Steve Earle and The Dukes were channeling Waylon Jennings at the Rialto Theatre on Aug. 8. This tour is in support of his new album, So You Wannabe An Outlaw. Earle tours extensively and he has made a stop in Tucson with each tour. The only exception was his participation in the Arizona SB 1070 sound strike in 2010. The sound strike didn’t seem to accomplish much and Tucsonans were thrilled to have Earle back on our stages. Earle didn’t push politics during the show, but the subject of immigration did arise.
The Mastersons opened the show with a short set. Chris Masterson and Eleanor Whitmore are a married duo, and they have been a part of The Dukes. Their set is Americana music at its best. Chris is a master guitarist. Eleanor is a wizard with the fiddle and mandolin. Both are fine vocalists and together they make musical magic.
It is easy to label Earle’s music as Americana. However it is a mixture of Country Rockabilly, Blues, Celtic, and Rock. On this tour, Earle has The Dukes, including pedal steel player, Ricky Jackson who reminds us that country is well represented in the outlaw sound. Kelley Looney added an ever-present bass sound that was very prevalent in Waylon Jennings band. Chris Masterson played his guitars with the grit and passion created by the country outlaws. Eleanor Whitmore’s vocals were pristine as well as her fiddle playing. Brad Pemberton’s rock drumming was a replica of the driving sound of Jennings back in the day. Earle was on a roll for the fans.
Earle spoke of his nurturing relationship with Texas songwriter, Guy Clark. His introduction and tribute to Clarke revealed much about Earle’s past history. “I dropped out of school at 17. As I traveled around Texas I met Townes Van Zandt. I followed him around Texas for a couple of years. I went to Nashville and met Guy Clark. Guy taught me a lot of stuff. I never used some of it. He told me (and Rodney Crowell) not to use a co-writer or a rhyme dictionary. We went out and bought a rhyme dictionary and a thesaurus. We lost Guy and everybody misses him, especially me and Rodney Crowell. We were teenagers when we went to Nashville and Guy embraced us. Guy was sick for a long time. I saw him as much as I could the last year. I went back to Nashville and we had a wake after Guy’s death. About 60 people showed up. A lot of them were young writers that I had never met. We played a lot of songs and cried a bit. When it was over, some of us got on a tour bus and traveled with his ashes to Santa Fe. We were headed there because Terry Allen had agreed to incorporate Clark’s ashes into a bronze sculpture. We arrived in New Mexico and had another wake and cried some more. I returned to Nashville and wrote “Goodbye Michelangelo.”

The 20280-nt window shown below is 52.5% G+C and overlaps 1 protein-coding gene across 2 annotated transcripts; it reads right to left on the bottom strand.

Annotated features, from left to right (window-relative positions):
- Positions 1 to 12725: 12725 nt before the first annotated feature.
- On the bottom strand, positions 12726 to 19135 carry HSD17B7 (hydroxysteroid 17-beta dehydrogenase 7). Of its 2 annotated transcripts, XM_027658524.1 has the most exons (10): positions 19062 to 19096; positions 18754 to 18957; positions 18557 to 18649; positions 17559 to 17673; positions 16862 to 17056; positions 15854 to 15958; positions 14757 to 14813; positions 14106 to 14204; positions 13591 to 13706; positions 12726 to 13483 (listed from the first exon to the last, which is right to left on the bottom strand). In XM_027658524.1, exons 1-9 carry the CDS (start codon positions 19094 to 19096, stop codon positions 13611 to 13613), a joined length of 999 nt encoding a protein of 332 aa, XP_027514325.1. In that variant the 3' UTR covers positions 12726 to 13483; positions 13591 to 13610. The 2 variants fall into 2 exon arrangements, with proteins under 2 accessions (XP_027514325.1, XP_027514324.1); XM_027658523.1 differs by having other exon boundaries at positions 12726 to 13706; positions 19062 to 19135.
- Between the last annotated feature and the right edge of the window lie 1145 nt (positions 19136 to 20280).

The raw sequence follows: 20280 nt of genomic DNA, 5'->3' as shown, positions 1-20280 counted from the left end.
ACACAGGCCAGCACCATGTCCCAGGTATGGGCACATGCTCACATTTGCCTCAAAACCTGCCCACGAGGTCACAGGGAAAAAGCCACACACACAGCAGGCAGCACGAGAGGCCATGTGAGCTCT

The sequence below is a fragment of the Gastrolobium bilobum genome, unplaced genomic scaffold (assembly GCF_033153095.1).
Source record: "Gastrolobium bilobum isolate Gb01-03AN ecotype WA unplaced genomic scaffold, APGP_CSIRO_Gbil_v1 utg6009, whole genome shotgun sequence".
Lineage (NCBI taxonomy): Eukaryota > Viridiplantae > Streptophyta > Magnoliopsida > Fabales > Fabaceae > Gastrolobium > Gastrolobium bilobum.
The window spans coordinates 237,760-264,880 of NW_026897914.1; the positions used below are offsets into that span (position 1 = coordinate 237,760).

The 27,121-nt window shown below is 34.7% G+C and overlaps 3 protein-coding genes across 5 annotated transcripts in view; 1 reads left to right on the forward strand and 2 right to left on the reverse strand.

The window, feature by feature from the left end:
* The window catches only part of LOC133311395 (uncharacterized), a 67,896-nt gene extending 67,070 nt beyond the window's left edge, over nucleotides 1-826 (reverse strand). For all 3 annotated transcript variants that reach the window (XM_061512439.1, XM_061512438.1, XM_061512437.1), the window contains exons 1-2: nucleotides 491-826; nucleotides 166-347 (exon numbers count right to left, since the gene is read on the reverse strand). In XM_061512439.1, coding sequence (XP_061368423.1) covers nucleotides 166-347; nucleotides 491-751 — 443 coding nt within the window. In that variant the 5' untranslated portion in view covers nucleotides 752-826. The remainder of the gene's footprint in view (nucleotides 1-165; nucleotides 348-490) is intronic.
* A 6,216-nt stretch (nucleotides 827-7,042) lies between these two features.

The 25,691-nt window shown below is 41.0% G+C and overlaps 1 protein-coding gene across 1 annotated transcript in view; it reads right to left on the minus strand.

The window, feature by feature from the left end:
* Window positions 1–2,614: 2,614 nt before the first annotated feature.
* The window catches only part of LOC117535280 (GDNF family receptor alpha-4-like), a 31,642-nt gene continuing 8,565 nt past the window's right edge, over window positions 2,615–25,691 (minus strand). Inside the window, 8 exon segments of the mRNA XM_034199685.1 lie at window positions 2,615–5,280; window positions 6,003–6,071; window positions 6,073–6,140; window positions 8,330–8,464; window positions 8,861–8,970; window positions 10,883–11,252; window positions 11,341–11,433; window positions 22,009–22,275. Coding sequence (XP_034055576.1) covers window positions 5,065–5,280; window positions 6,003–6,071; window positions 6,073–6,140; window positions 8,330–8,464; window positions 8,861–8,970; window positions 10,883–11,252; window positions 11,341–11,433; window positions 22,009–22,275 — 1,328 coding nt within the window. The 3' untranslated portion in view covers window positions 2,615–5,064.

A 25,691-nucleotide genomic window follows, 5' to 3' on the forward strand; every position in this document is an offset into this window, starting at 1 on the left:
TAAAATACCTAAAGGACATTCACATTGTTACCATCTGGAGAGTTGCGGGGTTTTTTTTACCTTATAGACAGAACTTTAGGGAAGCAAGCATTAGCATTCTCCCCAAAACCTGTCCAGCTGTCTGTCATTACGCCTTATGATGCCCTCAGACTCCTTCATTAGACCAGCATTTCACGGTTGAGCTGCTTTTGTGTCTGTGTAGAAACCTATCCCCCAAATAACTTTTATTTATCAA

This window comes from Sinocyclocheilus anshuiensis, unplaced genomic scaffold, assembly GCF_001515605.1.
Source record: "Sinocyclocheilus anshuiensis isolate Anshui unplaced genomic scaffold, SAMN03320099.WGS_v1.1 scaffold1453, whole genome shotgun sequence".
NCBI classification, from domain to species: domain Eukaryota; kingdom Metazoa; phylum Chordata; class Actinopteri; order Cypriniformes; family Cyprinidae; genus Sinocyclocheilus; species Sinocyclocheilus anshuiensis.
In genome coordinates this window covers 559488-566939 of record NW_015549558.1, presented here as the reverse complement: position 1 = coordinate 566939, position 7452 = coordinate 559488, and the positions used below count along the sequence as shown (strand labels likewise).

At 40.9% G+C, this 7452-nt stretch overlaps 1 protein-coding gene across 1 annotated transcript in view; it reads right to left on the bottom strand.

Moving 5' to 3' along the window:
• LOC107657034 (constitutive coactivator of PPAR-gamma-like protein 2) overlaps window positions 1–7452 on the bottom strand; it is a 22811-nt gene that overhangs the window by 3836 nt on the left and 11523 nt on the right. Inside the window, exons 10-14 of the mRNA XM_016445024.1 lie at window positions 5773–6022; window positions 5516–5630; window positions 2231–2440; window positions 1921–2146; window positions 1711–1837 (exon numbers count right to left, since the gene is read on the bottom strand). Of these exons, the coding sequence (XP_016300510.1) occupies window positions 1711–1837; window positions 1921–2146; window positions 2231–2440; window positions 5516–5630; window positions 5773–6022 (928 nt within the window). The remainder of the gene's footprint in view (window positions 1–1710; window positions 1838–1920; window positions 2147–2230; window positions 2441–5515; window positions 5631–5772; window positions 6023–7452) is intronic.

Earle carries on the work of the original outlaws of country music. It’s obvious that his friendships over the years are life-long and he holds them dear to his heart. He came out to the lobby after the show for a meet and greet. He mentioned to AXS that Waylon Jennings wore a bandana around his wrist to remind everyone that Earle was in prison. Jennings did that until Earle was released from prison. Earle’s songs and stories are successful because there is no doubt that he tells the truth. The tour and the album, So You Wannabe An Outlaw, is a commemoration of those friends who have passed on. This was a very satisfying two-hour show. For a complete set list, please click here.